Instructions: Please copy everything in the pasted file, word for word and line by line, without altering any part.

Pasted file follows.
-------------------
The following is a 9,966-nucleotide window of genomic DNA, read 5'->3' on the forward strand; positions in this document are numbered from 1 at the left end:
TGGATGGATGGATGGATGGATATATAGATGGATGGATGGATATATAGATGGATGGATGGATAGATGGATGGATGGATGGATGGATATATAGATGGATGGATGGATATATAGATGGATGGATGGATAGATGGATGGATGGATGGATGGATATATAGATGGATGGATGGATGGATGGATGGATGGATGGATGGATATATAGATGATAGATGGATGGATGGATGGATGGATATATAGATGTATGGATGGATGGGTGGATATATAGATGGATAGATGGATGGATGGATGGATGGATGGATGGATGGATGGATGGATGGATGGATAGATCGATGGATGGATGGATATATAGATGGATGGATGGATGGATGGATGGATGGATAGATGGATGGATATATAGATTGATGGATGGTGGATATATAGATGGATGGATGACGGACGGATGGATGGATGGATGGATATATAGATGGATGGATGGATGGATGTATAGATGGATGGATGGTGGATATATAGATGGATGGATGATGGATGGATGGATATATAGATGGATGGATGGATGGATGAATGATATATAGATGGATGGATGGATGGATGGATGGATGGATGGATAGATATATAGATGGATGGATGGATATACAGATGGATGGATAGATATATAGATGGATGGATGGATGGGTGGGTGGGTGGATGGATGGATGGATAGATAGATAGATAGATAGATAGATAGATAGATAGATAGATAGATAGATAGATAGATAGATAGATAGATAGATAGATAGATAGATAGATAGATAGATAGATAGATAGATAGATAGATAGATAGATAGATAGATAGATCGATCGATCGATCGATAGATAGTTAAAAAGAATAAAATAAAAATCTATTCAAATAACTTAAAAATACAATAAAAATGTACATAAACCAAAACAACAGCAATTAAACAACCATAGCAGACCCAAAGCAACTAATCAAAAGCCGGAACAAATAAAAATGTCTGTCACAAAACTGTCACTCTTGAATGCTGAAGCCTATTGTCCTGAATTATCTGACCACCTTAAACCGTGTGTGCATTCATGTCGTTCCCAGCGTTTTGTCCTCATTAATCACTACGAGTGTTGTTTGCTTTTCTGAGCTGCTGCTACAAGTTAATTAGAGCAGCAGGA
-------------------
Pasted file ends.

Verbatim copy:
The following is a 9,966-nucleotide window of genomic DNA, read 5'->3' on the forward strand; positions in this document are numbered from 1 at the left end:
TGGATGGATGGATGGATGGATATATAGATGGATGGATGGATATATAGATGGATGGATGGATAGATGGATGGATGGATGGATGGATATATAGATGGATGGATGGATATATAGATGGATGGATGGATAGATGGATGGATGGATGGATGGATATATAGATGGATGGATGGATGGATGGATGGATGGATGGATGGATATATAGATGATAGATGGATGGATGGATGGATGGATATATAGATGTATGGATGGATGGGTGGATATATAGATGGATAGATGGATGGATGGATGGATGGATGGATGGATGGATGGATGGATGGATGGATAGATCGATGGATGGATGGATATATAGATGGATGGATGGATGGATGGATGGATGGATAGATGGATGGATATATAGATTGATGGATGGTGGATATATAGATGGATGGATGACGGACGGATGGATGGATGGATGGATATATAGATGGATGGATGGATGGATGTATAGATGGATGGATGGTGGATATATAGATGGATGGATGATGGATGGATGGATATATAGATGGATGGATGGATGGATGAATGATATATAGATGGATGGATGGATGGATGGATGGATGGATGGATAGATATATAGATGGATGGATGGATATACAGATGGATGGATAGATATATAGATGGATGGATGGATGGGTGGGTGGGTGGATGGATGGATGGATAGATAGATAGATAGATAGATAGATAGATAGATAGATAGATAGATAGATAGATAGATAGATAGATAGATAGATAGATAGATAGATAGATAGATAGATAGATAGATAGATAGATAGATAGATAGATAGATAGATAGATCGATCGATCGATCGATAGATAGTTAAAAAGAATAAAATAAAAATCTATTCAAATAACTTAAAAATACAATAAAAATGTACATAAACCAAAACAACAGCAATTAAACAACCATAGCAGACCCAAAGCAACTAATCAAAAGCCGGAACAAATAAAAATGTCTGTCACAAAACTGTCACTCTTGAATGCTGAAGCCTATTGTCCTGAATTATCTGACCACCTTAAACCGTGTGTGCATTCATGTCGTTCCCAGCGTTTTGTCCTCATTAATCACTACGAGTGTTGTTTGCTTTTCTGAGCTGCTGCTACAAGTTAATTAGAGCAGCAGGA